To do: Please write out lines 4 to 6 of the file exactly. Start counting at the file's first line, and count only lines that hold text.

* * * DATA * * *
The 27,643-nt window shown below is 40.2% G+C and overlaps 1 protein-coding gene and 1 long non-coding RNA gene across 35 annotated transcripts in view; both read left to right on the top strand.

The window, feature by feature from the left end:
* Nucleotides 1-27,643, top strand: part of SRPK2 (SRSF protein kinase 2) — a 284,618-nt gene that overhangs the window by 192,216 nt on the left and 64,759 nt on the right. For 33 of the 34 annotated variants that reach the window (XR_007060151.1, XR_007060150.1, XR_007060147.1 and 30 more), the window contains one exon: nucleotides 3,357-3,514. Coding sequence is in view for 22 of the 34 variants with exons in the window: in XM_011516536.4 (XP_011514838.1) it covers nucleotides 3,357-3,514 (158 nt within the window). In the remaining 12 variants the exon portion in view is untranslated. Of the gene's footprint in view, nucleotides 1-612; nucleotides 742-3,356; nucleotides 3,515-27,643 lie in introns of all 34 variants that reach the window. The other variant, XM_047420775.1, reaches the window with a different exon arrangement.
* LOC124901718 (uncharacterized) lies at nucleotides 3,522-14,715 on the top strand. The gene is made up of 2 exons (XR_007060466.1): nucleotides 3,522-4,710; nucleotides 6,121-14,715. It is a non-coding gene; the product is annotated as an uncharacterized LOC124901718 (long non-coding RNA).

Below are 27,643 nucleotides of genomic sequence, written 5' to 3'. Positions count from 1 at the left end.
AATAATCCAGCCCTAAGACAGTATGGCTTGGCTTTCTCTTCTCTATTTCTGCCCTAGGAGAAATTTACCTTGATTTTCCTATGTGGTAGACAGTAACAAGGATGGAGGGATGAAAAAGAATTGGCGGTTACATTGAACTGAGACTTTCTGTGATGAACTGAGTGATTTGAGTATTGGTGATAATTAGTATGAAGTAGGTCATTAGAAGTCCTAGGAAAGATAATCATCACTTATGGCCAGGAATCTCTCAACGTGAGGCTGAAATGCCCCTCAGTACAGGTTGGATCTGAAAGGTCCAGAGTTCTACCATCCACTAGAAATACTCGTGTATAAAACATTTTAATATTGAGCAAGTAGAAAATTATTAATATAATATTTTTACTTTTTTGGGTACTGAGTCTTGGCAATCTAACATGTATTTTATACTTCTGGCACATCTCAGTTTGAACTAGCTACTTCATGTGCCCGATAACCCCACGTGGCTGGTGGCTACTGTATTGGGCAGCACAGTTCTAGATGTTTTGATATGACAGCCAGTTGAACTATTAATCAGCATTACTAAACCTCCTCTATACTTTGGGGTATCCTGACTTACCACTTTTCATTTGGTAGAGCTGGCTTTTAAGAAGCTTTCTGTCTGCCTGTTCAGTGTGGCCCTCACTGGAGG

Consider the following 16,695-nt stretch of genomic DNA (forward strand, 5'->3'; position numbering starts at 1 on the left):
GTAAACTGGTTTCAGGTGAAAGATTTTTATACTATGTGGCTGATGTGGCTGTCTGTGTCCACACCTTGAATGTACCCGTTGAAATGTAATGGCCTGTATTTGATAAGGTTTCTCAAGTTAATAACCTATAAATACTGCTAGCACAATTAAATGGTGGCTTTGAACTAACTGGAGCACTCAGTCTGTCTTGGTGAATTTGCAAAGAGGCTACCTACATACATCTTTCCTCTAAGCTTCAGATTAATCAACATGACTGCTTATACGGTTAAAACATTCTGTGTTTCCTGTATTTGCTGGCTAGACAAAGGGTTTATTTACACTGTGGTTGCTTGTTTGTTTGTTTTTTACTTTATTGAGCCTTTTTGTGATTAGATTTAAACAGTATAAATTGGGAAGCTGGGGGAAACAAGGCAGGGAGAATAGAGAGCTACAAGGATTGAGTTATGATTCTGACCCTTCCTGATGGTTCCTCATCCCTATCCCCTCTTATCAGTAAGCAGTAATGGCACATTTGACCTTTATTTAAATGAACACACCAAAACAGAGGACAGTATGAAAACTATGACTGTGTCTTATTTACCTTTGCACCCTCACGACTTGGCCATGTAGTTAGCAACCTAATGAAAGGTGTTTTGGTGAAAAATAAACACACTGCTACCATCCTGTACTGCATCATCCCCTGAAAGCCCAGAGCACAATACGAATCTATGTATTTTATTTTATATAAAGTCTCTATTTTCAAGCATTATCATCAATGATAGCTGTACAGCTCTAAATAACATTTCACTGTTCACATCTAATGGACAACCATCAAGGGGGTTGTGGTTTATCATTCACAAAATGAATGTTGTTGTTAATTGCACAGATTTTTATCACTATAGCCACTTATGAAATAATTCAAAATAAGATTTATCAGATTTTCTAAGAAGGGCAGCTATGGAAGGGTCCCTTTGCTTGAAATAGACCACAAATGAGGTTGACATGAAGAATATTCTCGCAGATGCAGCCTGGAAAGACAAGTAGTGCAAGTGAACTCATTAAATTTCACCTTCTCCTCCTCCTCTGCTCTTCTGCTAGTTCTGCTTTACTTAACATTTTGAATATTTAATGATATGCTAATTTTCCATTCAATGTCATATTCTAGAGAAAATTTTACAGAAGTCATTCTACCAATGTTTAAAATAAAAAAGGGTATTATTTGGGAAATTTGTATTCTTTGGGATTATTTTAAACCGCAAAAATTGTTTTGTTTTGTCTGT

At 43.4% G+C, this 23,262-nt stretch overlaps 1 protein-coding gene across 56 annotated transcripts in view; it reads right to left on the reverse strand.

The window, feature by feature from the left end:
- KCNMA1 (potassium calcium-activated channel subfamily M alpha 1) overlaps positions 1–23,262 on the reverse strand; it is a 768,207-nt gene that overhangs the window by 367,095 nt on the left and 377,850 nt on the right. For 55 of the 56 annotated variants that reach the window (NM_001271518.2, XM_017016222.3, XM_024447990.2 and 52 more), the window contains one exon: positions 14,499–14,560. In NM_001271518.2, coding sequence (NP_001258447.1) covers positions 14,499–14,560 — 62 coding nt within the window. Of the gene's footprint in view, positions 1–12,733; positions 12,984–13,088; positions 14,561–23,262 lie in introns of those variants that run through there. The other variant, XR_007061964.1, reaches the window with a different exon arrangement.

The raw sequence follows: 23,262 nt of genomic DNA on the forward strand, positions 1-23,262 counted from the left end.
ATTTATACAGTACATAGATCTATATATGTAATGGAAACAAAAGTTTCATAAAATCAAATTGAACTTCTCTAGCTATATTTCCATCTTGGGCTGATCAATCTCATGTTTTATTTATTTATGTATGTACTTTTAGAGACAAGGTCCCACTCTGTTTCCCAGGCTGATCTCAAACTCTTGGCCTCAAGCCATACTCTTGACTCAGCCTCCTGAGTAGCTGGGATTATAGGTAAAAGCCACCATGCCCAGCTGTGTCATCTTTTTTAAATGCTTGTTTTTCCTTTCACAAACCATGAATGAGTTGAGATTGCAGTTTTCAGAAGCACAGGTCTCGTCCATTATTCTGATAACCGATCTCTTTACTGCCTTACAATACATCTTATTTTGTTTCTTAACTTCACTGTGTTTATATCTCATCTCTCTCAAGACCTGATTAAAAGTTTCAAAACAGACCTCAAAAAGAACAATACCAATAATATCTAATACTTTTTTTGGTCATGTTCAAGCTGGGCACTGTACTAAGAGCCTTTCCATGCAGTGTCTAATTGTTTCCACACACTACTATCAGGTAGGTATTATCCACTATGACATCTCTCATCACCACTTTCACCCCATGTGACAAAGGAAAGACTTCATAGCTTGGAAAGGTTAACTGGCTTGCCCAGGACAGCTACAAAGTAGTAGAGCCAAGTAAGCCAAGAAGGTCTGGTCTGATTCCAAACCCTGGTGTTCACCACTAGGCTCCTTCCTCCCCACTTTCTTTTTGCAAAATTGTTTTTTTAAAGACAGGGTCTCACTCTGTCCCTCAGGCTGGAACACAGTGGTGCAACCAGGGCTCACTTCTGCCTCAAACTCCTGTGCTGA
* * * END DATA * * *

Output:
* LOC124901718 (uncharacterized) lies at nucleotides 3,522-14,715 on the top strand. The gene is made up of 2 exons (XR_007060466.1): nucleotides 3,522-4,710; nucleotides 6,121-14,715. It is a non-coding gene; the product is annotated as an uncharacterized LOC124901718 (long non-coding RNA).

Below are 27,643 nucleotides of genomic sequence, written 5' to 3'. Positions count from 1 at the left end.
AATAATCCAGCCCTAAGACAGTATGGCTTGGCTTTCTCTTCTCTATTTCTGCCCTAGGAGAAATTTACCTTGATTTTCCTATGTGGTAGACAGTAACAAGGATGGAGGGATGAAAAAGAATTGGCGGTTACATTGAACTGAGACTTTCTGTGATGAACTGAGTGATTTGAGTATTGGTGATAATTAGTATGAAGTAGGTCATTAGAAGTCCTAGGAAAGATAATCATCACTTATGGCCAGGAATCTCTCAACGTGAGGCTGAAATGCCCCTCAGTACAGGTTGGATCTGAAAGGTCCAGAGTTCTACCATCCACTAGAAATACTCGTGTATAAAACATTTTAATATTGAGCAAGTAGAAAATTATTAATATAATATTTTTACTTTTTTGGGTACTGAGTCTTGGCAATCTAACATGTATTTTATACTTCTGGCACATCTCAGTTTGAACTAGCTACTTCATGTGCCCGATAACCCCACGTGGCTGGTGGCTACTGTATTGGGCAGCACAGTTCTAGATGTTTTGATATGACAGCCAGTTGAACTATTAATCAGCATTACTAAACCTCCTCTATACTTTGGGGTATCCTGACTTACCACTTTTCATTTGGTAGAGCTGGCTTTTAAGAAGCTTTCTGTCTGCCTGTTCAGTGTGGCCCTCACTGGAGG